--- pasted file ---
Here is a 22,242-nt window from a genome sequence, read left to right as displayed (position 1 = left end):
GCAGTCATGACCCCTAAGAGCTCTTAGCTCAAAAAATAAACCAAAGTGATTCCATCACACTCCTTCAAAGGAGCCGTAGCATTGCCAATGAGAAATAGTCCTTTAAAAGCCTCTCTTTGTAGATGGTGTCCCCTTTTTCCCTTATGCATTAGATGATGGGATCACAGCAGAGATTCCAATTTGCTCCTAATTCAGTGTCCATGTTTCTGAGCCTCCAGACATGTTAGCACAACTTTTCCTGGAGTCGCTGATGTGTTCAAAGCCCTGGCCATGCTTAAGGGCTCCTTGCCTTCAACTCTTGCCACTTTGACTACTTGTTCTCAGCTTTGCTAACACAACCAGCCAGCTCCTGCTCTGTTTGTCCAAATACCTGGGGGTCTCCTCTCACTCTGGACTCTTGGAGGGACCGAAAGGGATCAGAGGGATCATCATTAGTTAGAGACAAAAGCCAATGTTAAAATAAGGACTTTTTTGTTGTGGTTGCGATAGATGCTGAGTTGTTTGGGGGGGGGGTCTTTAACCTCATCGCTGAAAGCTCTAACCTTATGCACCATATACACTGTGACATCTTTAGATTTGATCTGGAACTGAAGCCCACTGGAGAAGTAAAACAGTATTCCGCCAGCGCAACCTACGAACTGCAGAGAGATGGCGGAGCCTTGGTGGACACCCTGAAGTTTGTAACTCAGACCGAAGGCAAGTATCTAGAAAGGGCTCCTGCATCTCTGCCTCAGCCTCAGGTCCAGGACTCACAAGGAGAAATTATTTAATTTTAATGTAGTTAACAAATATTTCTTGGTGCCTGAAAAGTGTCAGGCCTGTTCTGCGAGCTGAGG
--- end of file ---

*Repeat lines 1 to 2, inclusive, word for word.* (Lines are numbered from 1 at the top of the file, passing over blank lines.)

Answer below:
Here is a 22,242-nt window from a genome sequence, read left to right as displayed (position 1 = left end):
GCAGTCATGACCCCTAAGAGCTCTTAGCTCAAAAAATAAACCAAAGTGATTCCATCACACTCCTTCAAAGGAGCCGTAGCATTGCCAATGAGAAATAGTCCTTTAAAAGCCTCTCTTTGTAGATGGTGTCCCCTTTTTCCCTTATGCATTAGATGATGGGATCACAGCAGAGATTCCAATTTGCTCCTAATTCAGTGTCCATGTTTCTGAGCCTCCAGACATGTTAGCACAACTTTTCCTGGAGTCGCTGATGTGTTCAAAGCCCTGGCCATGCTTAAGGGCTCCTTGCCTTCAACTCTTGCCACTTTGACTACTTGTTCTCAGCTTTGCTAACACAACCAGCCAGCTCCTGCTCTGTTTGTCCAAATACCTGGGGGTCTCCTCTCACTCTGGACTCTTGGAGGGACCGAAAGGGATCAGAGGGATCATCATTAGTTAGAGACAAAAGCCAATGTTAAAATAAGGACTTTTTTGTTGTGGTTGCGATAGATGCTGAGTTGTTTGGGGGGGGGGTCTTTAACCTCATCGCTGAAAGCTCTAACCTTATGCACCATATACACTGTGACATCTTTAGATTTGATCTGGAACTGAAGCCCACTGGAGAAGTAAAACAGTATTCCGCCAGCGCAACCTACGAACTGCAGAGAGATGGCGGAGCCTTGGTGGACACCCTGAAGTTTGTAACTCAGACCGAAGGCAAGTATCTAGAAAGGGCTCCTGCATCTCTGCCTCAGCCTCAGGTCCAGGACTCACAAGGAGAAATTATTTAATTTTAATGTAGTTAACAAATATTTCTTGGTGCCTGAAAAGTGTCAGGCCTGTTCTGCGAGCTGAGG